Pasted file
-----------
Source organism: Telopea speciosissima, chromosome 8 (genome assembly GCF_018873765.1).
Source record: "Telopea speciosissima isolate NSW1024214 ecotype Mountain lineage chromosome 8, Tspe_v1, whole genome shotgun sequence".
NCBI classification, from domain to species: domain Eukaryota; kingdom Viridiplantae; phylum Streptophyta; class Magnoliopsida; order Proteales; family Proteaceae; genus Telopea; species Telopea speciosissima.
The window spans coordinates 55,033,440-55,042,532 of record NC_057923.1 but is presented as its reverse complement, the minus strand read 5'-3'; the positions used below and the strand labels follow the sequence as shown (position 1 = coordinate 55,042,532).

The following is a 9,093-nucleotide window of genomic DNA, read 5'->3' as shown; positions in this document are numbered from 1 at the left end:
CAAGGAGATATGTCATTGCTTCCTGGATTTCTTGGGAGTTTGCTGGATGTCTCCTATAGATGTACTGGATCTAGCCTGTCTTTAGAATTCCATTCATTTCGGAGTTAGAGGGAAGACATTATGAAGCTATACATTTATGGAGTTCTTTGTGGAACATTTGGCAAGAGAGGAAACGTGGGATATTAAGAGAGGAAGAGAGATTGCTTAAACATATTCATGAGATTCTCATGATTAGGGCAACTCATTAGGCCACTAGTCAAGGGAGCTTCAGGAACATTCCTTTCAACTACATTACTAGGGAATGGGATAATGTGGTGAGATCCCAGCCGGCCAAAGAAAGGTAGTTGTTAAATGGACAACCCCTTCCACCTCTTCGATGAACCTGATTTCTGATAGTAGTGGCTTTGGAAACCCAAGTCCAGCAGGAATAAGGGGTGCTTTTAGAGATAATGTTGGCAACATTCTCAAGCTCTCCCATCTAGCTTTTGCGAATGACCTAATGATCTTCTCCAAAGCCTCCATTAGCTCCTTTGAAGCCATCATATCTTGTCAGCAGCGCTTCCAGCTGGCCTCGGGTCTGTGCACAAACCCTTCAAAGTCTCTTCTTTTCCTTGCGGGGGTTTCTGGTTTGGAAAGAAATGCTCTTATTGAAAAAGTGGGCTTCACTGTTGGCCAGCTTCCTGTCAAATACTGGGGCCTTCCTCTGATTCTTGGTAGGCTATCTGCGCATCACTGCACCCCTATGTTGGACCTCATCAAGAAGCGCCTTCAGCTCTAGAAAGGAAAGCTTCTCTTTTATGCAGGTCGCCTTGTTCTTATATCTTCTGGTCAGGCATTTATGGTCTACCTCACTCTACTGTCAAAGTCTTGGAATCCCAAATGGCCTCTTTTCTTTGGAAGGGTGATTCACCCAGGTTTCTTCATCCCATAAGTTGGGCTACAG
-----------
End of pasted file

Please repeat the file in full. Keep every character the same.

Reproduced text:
Source organism: Telopea speciosissima, chromosome 8 (genome assembly GCF_018873765.1).
Source record: "Telopea speciosissima isolate NSW1024214 ecotype Mountain lineage chromosome 8, Tspe_v1, whole genome shotgun sequence".
NCBI classification, from domain to species: domain Eukaryota; kingdom Viridiplantae; phylum Streptophyta; class Magnoliopsida; order Proteales; family Proteaceae; genus Telopea; species Telopea speciosissima.
The window spans coordinates 55,033,440-55,042,532 of record NC_057923.1 but is presented as its reverse complement, the minus strand read 5'-3'; the positions used below and the strand labels follow the sequence as shown (position 1 = coordinate 55,042,532).

The following is a 9,093-nucleotide window of genomic DNA, read 5'->3' as shown; positions in this document are numbered from 1 at the left end:
CAAGGAGATATGTCATTGCTTCCTGGATTTCTTGGGAGTTTGCTGGATGTCTCCTATAGATGTACTGGATCTAGCCTGTCTTTAGAATTCCATTCATTTCGGAGTTAGAGGGAAGACATTATGAAGCTATACATTTATGGAGTTCTTTGTGGAACATTTGGCAAGAGAGGAAACGTGGGATATTAAGAGAGGAAGAGAGATTGCTTAAACATATTCATGAGATTCTCATGATTAGGGCAACTCATTAGGCCACTAGTCAAGGGAGCTTCAGGAACATTCCTTTCAACTACATTACTAGGGAATGGGATAATGTGGTGAGATCCCAGCCGGCCAAAGAAAGGTAGTTGTTAAATGGACAACCCCTTCCACCTCTTCGATGAACCTGATTTCTGATAGTAGTGGCTTTGGAAACCCAAGTCCAGCAGGAATAAGGGGTGCTTTTAGAGATAATGTTGGCAACATTCTCAAGCTCTCCCATCTAGCTTTTGCGAATGACCTAATGATCTTCTCCAAAGCCTCCATTAGCTCCTTTGAAGCCATCATATCTTGTCAGCAGCGCTTCCAGCTGGCCTCGGGTCTGTGCACAAACCCTTCAAAGTCTCTTCTTTTCCTTGCGGGGGTTTCTGGTTTGGAAAGAAATGCTCTTATTGAAAAAGTGGGCTTCACTGTTGGCCAGCTTCCTGTCAAATACTGGGGCCTTCCTCTGATTCTTGGTAGGCTATCTGCGCATCACTGCACCCCTATGTTGGACCTCATCAAGAAGCGCCTTCAGCTCTAGAAAGGAAAGCTTCTCTTTTATGCAGGTCGCCTTGTTCTTATATCTTCTGGTCAGGCATTTATGGTCTACCTCACTCTACTGTCAAAGTCTTGGAATCCCAAATGGCCTCTTTTCTTTGGAAGGGTGATTCACCCAGGTTTCTTCATCCCATAAGTTGGGCTACAG